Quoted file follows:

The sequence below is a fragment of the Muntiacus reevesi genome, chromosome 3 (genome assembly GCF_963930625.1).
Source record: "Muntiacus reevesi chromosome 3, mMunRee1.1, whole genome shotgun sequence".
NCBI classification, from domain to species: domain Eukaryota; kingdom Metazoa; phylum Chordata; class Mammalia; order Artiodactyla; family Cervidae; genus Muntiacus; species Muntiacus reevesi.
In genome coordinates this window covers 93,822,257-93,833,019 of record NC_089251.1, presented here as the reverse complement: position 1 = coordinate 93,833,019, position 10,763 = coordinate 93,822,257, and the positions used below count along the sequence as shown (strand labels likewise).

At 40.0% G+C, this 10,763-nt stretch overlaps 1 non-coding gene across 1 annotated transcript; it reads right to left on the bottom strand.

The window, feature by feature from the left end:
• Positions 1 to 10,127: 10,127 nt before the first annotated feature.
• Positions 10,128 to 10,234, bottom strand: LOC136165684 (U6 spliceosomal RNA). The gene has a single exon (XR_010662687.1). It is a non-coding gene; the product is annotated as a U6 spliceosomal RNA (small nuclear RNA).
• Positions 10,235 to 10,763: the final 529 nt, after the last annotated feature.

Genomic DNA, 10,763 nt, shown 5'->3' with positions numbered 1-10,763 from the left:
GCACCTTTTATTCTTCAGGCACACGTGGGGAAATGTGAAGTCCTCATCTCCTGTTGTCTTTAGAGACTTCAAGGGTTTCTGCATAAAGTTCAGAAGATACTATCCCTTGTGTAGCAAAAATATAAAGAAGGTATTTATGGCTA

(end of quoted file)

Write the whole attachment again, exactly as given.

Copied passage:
The sequence below is a fragment of the Muntiacus reevesi genome, chromosome 3 (genome assembly GCF_963930625.1).
Source record: "Muntiacus reevesi chromosome 3, mMunRee1.1, whole genome shotgun sequence".
NCBI classification, from domain to species: domain Eukaryota; kingdom Metazoa; phylum Chordata; class Mammalia; order Artiodactyla; family Cervidae; genus Muntiacus; species Muntiacus reevesi.
In genome coordinates this window covers 93,822,257-93,833,019 of record NC_089251.1, presented here as the reverse complement: position 1 = coordinate 93,833,019, position 10,763 = coordinate 93,822,257, and the positions used below count along the sequence as shown (strand labels likewise).

At 40.0% G+C, this 10,763-nt stretch overlaps 1 non-coding gene across 1 annotated transcript; it reads right to left on the bottom strand.

The window, feature by feature from the left end:
• Positions 1 to 10,127: 10,127 nt before the first annotated feature.
• Positions 10,128 to 10,234, bottom strand: LOC136165684 (U6 spliceosomal RNA). The gene has a single exon (XR_010662687.1). It is a non-coding gene; the product is annotated as a U6 spliceosomal RNA (small nuclear RNA).
• Positions 10,235 to 10,763: the final 529 nt, after the last annotated feature.

Genomic DNA, 10,763 nt, shown 5'->3' with positions numbered 1-10,763 from the left:
GCACCTTTTATTCTTCAGGCACACGTGGGGAAATGTGAAGTCCTCATCTCCTGTTGTCTTTAGAGACTTCAAGGGTTTCTGCATAAAGTTCAGAAGATACTATCCCTTGTGTAGCAAAAATATAAAGAAGGTATTTATGGCTA